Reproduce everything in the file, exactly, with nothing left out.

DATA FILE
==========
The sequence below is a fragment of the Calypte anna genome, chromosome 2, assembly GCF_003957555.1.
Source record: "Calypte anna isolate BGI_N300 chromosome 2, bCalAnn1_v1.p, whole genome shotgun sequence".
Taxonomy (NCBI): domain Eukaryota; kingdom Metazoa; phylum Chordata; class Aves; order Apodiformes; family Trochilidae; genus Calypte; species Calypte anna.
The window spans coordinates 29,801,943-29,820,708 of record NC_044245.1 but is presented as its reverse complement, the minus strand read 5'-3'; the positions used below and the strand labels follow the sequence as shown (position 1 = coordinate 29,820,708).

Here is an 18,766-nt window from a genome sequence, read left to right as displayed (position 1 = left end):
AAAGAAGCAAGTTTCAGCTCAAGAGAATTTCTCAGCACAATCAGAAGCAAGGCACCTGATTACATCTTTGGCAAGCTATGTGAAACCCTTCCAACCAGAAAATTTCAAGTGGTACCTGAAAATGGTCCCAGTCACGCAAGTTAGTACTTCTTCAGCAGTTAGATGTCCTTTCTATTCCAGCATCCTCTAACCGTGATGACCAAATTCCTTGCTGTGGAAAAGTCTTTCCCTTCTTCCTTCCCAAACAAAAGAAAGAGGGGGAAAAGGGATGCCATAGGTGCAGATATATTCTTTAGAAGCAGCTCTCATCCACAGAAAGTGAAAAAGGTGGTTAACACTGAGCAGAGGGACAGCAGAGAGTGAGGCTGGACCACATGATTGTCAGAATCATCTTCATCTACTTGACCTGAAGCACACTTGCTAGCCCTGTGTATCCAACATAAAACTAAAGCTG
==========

The sequence below is a fragment of the Calypte anna genome, chromosome 2, assembly GCF_003957555.1.
Source record: "Calypte anna isolate BGI_N300 chromosome 2, bCalAnn1_v1.p, whole genome shotgun sequence".
Taxonomy (NCBI): domain Eukaryota; kingdom Metazoa; phylum Chordata; class Aves; order Apodiformes; family Trochilidae; genus Calypte; species Calypte anna.
The window spans coordinates 29,801,943-29,820,708 of record NC_044245.1 but is presented as its reverse complement, the minus strand read 5'-3'; the positions used below and the strand labels follow the sequence as shown (position 1 = coordinate 29,820,708).

Here is an 18,766-nt window from a genome sequence, read left to right as displayed (position 1 = left end):
AAAGAAGCAAGTTTCAGCTCAAGAGAATTTCTCAGCACAATCAGAAGCAAGGCACCTGATTACATCTTTGGCAAGCTATGTGAAACCCTTCCAACCAGAAAATTTCAAGTGGTACCTGAAAATGGTCCCAGTCACGCAAGTTAGTACTTCTTCAGCAGTTAGATGTCCTTTCTATTCCAGCATCCTCTAACCGTGATGACCAAATTCCTTGCTGTGGAAAAGTCTTTCCCTTCTTCCTTCCCAAACAAAAGAAAGAGGGGGAAAAGGGATGCCATAGGTGCAGATATATTCTTTAGAAGCAGCTCTCATCCACAGAAAGTGAAAAAGGTGGTTAACACTGAGCAGAGGGACAGCAGAGAGTGAGGCTGGACCACATGATTGTCAGAATCATCTTCATCTACTTGACCTGAAGCACACTTGCTAGCCCTGTGTATCCAACATAAAACTAAAGCTG